A Wilderness of Error: The Trials of Jeffrey MacDonald

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Overview

Academy Award–winning filmmaker Errol Morris examines one of the most notorious and mysterious murder trials of the twentieth century

In this profoundly original meditation on truth and the justice system, Errol Morris—a former private detective and director of The Thin Blue Line—delves deeply into the infamous Jeffrey MacDonald murder case. MacDonald, whose pregnant wife and two young daughters were brutally murdered in 1970, was convicted of the killings in 1979 and remains in...

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A Wilderness of Error: The Trials of Jeffrey MacDonald

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Overview

Academy Award–winning filmmaker Errol Morris examines one of the most notorious and mysterious murder trials of the twentieth century

In this profoundly original meditation on truth and the justice system, Errol Morris—a former private detective and director of The Thin Blue Line—delves deeply into the infamous Jeffrey MacDonald murder case. MacDonald, whose pregnant wife and two young daughters were brutally murdered in 1970, was convicted of the killings in 1979 and remains in prison today. The culmination of an investigation spanning over twenty years and a masterly reinvention of the true-crime thriller, A Wilderness of Error is a shocking book because it shows that everything we have been told about the case is deeply unreliable and that crucial elements of case against MacDonald are simply not true.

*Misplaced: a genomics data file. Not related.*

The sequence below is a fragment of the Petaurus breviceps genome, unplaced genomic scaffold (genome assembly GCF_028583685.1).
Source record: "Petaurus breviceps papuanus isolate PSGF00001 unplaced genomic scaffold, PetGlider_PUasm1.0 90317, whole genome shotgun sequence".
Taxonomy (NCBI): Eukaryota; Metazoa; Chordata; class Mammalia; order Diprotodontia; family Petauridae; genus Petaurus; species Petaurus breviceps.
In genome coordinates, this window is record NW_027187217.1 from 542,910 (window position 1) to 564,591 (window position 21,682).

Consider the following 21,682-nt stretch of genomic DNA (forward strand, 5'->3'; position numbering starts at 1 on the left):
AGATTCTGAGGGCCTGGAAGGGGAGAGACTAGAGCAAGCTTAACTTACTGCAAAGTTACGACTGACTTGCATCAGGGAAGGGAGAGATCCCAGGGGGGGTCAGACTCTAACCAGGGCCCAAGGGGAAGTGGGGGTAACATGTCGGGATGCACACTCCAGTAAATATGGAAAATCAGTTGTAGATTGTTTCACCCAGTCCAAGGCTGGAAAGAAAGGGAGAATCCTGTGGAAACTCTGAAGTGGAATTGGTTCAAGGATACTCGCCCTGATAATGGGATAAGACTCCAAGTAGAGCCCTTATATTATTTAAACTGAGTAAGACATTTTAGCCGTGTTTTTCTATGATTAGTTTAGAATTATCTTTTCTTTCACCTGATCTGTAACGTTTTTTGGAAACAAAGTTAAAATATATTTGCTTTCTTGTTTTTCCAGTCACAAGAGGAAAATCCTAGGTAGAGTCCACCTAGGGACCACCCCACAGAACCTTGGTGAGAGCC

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Editorial Reviews

The New York Times
Bristling with charts, graphs, illustrations, snatches of court transcripts and the author's own Q. and A.'s with key players, it is the literary equivalent of one of his movies. It's a rough-hewed documentary master class…A Wilderness of Error upends nearly everything you think you know about these killings and their aftermath. Watching Mr. Morris wade into this thicket of material is like watching an aggrieved parent walk into a teenager's fetid, clothes- and Doritos-strewed bedroom and neatly sort and disinfect until the place shines. He will leave you 85 percent certain that Mr. MacDonald is innocent. He will leave you 100 percent certain he did not get a fair trial.
—Dwight Garner
Publishers Weekly
Starred Review.